This project uses Canada Mortgage and Housing Corporation’s Core Housing Need (CHN) indicator to assess the incidence of inadequate housing, unaffordable housing, and unsuitable housing for Indigenous and non-Indigenous renter households from 1996 to 2016 in British Columbia using data collected through the Census and National Household Survey. Trends over time, regional differences, and disparities between Indigenous and non-Indigenous households are discussed in relation to housing policy and other indicators, such as average household income and vacancy rate. The incidence of CHN of Indigenous renter households decreased from 48.5% to 35.2% between 1996 and 2016. However, the current incidence of CHN (2016) continues to be much higher for Indigenous renter households (35.2%) than non-Indigenous renter households (29.4%). Regionally, Indigenous renter households in the Mainland/Southwest and Vancouver Island/Coast regions experienced the highest levels of CHN in 2016, while the Nechako and Northeast regions had the lowest levels of CHN. Affordability is the primary determinant of CHN. Recent housing policy is attempting to address this problem by funding the development of affordable housing nationally and in BC, with both the federal and provincial government contributing to on- and off-reserve housing. Although the incidence of CHN for Indigenous renter households has improved over time, it remains a substantial issue and the gap between Indigenous and non-Indigenous households continues to exist.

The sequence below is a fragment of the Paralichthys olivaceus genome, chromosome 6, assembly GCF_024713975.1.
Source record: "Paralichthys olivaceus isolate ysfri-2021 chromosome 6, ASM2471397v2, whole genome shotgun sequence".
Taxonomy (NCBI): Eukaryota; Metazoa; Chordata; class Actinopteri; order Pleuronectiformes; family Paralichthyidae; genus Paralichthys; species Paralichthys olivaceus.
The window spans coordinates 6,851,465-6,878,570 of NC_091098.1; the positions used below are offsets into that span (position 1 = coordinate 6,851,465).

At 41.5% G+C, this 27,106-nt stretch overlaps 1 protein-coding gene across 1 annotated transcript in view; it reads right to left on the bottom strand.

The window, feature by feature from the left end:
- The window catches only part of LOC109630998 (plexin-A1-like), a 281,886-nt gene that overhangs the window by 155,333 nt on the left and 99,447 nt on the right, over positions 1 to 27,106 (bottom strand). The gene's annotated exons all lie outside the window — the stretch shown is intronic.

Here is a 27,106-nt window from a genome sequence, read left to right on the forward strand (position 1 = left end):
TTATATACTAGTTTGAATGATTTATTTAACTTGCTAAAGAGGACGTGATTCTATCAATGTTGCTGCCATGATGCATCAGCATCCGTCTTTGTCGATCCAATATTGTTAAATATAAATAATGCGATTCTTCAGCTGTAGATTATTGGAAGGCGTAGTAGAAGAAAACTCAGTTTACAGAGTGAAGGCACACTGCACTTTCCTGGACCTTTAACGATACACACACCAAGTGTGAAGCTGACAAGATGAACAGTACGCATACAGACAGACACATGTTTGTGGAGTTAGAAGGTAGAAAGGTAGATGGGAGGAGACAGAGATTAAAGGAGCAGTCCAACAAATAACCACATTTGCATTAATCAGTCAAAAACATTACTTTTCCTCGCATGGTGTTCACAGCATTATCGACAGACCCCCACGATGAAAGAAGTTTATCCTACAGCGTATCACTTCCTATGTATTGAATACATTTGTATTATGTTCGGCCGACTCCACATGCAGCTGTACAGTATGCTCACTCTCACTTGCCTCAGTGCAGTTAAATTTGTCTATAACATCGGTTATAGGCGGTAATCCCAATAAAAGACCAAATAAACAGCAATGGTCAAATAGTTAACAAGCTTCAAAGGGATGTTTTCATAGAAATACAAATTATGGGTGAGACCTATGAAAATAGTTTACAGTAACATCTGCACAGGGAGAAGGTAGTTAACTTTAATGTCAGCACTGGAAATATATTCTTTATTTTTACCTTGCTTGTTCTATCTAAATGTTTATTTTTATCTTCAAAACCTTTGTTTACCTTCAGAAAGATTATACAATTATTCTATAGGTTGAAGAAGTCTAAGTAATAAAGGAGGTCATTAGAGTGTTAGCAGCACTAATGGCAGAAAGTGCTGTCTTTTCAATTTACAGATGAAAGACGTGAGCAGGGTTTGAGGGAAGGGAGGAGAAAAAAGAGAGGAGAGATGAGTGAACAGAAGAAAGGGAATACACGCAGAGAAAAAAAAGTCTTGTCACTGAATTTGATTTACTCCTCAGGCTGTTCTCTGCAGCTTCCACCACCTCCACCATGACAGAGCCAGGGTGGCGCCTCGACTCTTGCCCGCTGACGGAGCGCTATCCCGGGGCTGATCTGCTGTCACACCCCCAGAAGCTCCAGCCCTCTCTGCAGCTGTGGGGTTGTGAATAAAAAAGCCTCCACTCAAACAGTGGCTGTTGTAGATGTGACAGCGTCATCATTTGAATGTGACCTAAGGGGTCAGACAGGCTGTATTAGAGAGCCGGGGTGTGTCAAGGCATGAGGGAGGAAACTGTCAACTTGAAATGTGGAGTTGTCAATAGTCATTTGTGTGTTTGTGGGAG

Copyright is held by the author.
This thesis may be printed or downloaded for non-commercial research and scholarly purposes.
Member of collection